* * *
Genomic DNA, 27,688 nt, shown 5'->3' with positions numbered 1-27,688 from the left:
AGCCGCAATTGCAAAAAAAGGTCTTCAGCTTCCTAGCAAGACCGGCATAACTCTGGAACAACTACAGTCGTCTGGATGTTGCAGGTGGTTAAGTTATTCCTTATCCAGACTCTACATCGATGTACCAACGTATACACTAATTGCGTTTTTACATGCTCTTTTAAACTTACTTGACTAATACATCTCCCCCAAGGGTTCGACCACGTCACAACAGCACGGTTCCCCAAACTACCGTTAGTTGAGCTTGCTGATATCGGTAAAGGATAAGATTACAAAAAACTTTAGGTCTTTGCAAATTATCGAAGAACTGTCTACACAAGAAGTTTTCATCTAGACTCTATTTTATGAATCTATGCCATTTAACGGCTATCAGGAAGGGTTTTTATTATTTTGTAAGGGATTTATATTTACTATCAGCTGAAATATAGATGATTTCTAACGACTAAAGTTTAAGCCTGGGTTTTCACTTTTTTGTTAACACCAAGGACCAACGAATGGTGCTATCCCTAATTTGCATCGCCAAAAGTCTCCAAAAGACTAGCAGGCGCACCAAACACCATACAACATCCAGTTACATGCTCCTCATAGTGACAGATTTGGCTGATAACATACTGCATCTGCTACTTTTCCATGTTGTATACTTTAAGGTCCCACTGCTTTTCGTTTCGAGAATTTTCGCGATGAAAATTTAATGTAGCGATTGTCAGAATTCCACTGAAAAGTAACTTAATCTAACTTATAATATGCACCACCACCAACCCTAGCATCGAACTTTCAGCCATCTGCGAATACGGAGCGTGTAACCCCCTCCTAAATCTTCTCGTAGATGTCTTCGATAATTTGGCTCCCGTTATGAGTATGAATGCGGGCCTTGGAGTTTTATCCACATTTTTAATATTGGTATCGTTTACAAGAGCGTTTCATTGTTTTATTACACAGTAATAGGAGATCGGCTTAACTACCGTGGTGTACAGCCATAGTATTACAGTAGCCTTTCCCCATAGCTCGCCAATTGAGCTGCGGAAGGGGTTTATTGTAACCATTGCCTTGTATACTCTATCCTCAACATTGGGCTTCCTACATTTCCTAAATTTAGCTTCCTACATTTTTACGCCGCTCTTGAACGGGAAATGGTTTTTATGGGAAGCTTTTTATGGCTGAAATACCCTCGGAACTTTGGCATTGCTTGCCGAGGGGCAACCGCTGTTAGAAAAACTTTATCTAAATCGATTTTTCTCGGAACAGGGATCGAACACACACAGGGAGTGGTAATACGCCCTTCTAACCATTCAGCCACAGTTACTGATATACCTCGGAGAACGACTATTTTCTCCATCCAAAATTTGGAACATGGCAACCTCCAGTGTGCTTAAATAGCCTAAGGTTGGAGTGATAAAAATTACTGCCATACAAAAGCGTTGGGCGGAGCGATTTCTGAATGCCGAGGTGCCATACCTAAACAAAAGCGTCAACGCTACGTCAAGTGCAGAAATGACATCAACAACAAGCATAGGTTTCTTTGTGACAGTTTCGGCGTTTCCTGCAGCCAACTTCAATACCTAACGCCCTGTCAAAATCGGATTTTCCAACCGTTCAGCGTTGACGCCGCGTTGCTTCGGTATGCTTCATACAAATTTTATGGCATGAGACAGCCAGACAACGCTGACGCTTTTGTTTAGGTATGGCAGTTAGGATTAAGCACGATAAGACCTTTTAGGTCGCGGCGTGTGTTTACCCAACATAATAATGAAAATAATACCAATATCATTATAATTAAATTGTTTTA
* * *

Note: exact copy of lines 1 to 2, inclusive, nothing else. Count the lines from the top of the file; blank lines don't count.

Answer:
Genomic DNA, 27,688 nt, shown 5'->3' with positions numbered 1-27,688 from the left:
AGCCGCAATTGCAAAAAAAGGTCTTCAGCTTCCTAGCAAGACCGGCATAACTCTGGAACAACTACAGTCGTCTGGATGTTGCAGGTGGTTAAGTTATTCCTTATCCAGACTCTACATCGATGTACCAACGTATACACTAATTGCGTTTTTACATGCTCTTTTAAACTTACTTGACTAATACATCTCCCCCAAGGGTTCGACCACGTCACAACAGCACGGTTCCCCAAACTACCGTTAGTTGAGCTTGCTGATATCGGTAAAGGATAAGATTACAAAAAACTTTAGGTCTTTGCAAATTATCGAAGAACTGTCTACACAAGAAGTTTTCATCTAGACTCTATTTTATGAATCTATGCCATTTAACGGCTATCAGGAAGGGTTTTTATTATTTTGTAAGGGATTTATATTTACTATCAGCTGAAATATAGATGATTTCTAACGACTAAAGTTTAAGCCTGGGTTTTCACTTTTTTGTTAACACCAAGGACCAACGAATGGTGCTATCCCTAATTTGCATCGCCAAAAGTCTCCAAAAGACTAGCAGGCGCACCAAACACCATACAACATCCAGTTACATGCTCCTCATAGTGACAGATTTGGCTGATAACATACTGCATCTGCTACTTTTCCATGTTGTATACTTTAAGGTCCCACTGCTTTTCGTTTCGAGAATTTTCGCGATGAAAATTTAATGTAGCGATTGTCAGAATTCCACTGAAAAGTAACTTAATCTAACTTATAATATGCACCACCACCAACCCTAGCATCGAACTTTCAGCCATCTGCGAATACGGAGCGTGTAACCCCCTCCTAAATCTTCTCGTAGATGTCTTCGATAATTTGGCTCCCGTTATGAGTATGAATGCGGGCCTTGGAGTTTTATCCACATTTTTAATATTGGTATCGTTTACAAGAGCGTTTCATTGTTTTATTACACAGTAATAGGAGATCGGCTTAACTACCGTGGTGTACAGCCATAGTATTACAGTAGCCTTTCCCCATAGCTCGCCAATTGAGCTGCGGAAGGGGTTTATTGTAACCATTGCCTTGTATACTCTATCCTCAACATTGGGCTTCCTACATTTCCTAAATTTAGCTTCCTACATTTTTACGCCGCTCTTGAACGGGAAATGGTTTTTATGGGAAGCTTTTTATGGCTGAAATACCCTCGGAACTTTGGCATTGCTTGCCGAGGGGCAACCGCTGTTAGAAAAACTTTATCTAAATCGATTTTTCTCGGAACAGGGATCGAACACACACAGGGAGTGGTAATACGCCCTTCTAACCATTCAGCCACAGTTACTGATATACCTCGGAGAACGACTATTTTCTCCATCCAAAATTTGGAACATGGCAACCTCCAGTGTGCTTAAATAGCCTAAGGTTGGAGTGATAAAAATTACTGCCATACAAAAGCGTTGGGCGGAGCGATTTCTGAATGCCGAGGTGCCATACCTAAACAAAAGCGTCAACGCTACGTCAAGTGCAGAAATGACATCAACAACAAGCATAGGTTTCTTTGTGACAGTTTCGGCGTTTCCTGCAGCCAACTTCAATACCTAACGCCCTGTCAAAATCGGATTTTCCAACCGTTCAGCGTTGACGCCGCGTTGCTTCGGTATGCTTCATACAAATTTTATGGCATGAGACAGCCAGACAACGCTGACGCTTTTGTTTAGGTATGGCAGTTAGGATTAAGCACGATAAGACCTTTTAGGTCGCGGCGTGTGTTTACCCAACATAATAATGAAAATAATACCAATATCATTATAATTAAATTGTTTTA